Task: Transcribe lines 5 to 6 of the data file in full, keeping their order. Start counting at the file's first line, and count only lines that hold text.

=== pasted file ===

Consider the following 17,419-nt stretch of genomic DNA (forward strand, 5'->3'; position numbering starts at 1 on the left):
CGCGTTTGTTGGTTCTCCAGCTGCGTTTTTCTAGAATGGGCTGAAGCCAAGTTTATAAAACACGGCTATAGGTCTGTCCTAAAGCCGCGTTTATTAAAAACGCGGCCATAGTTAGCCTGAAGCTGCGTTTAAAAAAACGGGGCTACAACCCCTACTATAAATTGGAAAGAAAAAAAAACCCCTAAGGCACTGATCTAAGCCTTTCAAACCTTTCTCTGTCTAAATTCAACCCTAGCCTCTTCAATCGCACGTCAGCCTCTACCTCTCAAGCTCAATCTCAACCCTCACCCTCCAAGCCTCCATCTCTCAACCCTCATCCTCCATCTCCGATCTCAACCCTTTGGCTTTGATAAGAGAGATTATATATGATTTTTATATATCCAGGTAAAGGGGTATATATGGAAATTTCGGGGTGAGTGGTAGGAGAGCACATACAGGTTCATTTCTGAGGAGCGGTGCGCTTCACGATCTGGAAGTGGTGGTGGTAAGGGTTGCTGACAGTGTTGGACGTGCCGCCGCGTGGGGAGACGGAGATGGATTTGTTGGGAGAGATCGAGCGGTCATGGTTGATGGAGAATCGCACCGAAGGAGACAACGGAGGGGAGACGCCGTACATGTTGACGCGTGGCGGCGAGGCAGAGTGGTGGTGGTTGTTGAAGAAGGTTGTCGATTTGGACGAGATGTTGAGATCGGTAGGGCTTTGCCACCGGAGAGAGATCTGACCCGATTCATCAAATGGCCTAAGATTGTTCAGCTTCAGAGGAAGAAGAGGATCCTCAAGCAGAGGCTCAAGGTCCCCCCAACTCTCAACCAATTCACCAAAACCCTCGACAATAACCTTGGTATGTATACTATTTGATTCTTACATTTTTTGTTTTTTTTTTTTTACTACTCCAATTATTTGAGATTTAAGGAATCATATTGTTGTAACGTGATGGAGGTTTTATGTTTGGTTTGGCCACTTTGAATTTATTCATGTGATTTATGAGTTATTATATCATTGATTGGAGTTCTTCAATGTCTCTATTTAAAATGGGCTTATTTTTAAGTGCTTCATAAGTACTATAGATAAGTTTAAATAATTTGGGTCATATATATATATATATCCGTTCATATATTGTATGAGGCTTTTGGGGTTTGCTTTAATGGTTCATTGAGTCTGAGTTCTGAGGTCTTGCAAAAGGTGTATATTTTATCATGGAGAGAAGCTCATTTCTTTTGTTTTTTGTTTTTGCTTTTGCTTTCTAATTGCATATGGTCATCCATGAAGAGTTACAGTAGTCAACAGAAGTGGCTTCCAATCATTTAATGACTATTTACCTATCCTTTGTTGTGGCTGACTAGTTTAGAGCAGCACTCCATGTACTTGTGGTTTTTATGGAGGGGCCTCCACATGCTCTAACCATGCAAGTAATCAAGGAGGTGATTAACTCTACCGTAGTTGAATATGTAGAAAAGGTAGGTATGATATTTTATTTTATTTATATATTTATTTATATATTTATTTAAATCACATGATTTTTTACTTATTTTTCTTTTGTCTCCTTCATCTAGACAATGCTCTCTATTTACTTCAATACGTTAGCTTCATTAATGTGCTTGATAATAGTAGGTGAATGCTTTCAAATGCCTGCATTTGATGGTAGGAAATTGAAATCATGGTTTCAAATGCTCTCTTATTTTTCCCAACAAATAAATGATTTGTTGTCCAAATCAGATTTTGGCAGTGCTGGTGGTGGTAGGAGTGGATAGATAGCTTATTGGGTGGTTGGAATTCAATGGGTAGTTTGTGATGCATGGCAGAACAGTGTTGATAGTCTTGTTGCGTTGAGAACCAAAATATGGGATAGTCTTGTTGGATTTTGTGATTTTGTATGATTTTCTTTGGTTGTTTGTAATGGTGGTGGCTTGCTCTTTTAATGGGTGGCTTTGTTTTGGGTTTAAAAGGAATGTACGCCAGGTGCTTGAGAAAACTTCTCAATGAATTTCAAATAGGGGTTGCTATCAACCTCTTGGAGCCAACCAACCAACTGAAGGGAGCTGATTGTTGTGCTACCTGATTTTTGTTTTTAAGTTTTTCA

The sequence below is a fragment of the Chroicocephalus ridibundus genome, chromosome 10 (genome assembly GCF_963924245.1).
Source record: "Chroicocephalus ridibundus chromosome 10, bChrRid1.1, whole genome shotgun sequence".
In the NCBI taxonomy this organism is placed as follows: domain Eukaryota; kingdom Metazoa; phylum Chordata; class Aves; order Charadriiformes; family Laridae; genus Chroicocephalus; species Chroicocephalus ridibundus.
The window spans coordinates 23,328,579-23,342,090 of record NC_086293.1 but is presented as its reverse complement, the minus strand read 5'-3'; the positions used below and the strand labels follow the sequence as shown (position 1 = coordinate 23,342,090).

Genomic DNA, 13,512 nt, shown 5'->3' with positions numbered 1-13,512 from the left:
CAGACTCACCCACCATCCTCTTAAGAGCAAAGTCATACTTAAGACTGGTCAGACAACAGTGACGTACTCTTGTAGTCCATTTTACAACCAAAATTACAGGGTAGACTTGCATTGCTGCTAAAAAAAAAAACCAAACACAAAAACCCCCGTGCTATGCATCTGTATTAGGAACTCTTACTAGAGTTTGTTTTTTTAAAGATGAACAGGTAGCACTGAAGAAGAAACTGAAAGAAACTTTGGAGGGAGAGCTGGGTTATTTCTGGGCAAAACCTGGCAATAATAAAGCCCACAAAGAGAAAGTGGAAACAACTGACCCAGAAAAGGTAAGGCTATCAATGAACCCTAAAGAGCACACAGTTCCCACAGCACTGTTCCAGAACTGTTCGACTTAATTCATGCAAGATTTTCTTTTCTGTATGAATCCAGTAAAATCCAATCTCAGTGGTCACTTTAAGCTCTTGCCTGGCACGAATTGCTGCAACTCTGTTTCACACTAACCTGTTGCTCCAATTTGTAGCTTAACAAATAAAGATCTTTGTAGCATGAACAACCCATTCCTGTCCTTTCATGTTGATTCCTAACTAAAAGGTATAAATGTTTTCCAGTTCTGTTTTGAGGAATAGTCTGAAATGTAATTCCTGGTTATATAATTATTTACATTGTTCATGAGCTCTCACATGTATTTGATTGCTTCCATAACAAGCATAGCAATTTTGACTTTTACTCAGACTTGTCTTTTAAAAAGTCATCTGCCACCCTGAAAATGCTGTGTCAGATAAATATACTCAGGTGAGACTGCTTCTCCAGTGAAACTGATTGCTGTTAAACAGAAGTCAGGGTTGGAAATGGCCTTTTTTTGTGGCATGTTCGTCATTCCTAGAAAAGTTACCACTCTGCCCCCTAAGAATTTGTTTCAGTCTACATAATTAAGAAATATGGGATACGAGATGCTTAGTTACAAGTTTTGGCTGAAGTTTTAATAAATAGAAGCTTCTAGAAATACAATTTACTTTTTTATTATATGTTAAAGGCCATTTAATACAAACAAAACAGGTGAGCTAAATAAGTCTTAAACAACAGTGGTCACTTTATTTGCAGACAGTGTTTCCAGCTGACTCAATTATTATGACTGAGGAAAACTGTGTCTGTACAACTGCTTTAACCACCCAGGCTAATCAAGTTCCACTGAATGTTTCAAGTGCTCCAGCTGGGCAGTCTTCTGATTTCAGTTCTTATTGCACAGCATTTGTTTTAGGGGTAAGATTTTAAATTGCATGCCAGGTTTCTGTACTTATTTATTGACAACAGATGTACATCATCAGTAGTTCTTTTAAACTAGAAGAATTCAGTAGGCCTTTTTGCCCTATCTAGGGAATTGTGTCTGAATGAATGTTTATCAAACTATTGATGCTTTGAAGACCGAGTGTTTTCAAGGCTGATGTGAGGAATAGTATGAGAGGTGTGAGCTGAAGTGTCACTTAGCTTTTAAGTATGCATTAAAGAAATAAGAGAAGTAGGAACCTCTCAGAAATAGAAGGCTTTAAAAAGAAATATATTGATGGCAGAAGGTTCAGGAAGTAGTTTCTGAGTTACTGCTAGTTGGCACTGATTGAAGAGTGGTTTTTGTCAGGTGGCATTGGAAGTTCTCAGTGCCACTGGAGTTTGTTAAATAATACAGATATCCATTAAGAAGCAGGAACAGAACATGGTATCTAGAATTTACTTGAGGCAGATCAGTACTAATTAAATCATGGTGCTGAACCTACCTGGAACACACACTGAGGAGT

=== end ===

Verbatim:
In the NCBI taxonomy this organism is placed as follows: domain Eukaryota; kingdom Metazoa; phylum Chordata; class Aves; order Charadriiformes; family Laridae; genus Chroicocephalus; species Chroicocephalus ridibundus.
The window spans coordinates 23,328,579-23,342,090 of record NC_086293.1 but is presented as its reverse complement, the minus strand read 5'-3'; the positions used below and the strand labels follow the sequence as shown (position 1 = coordinate 23,342,090).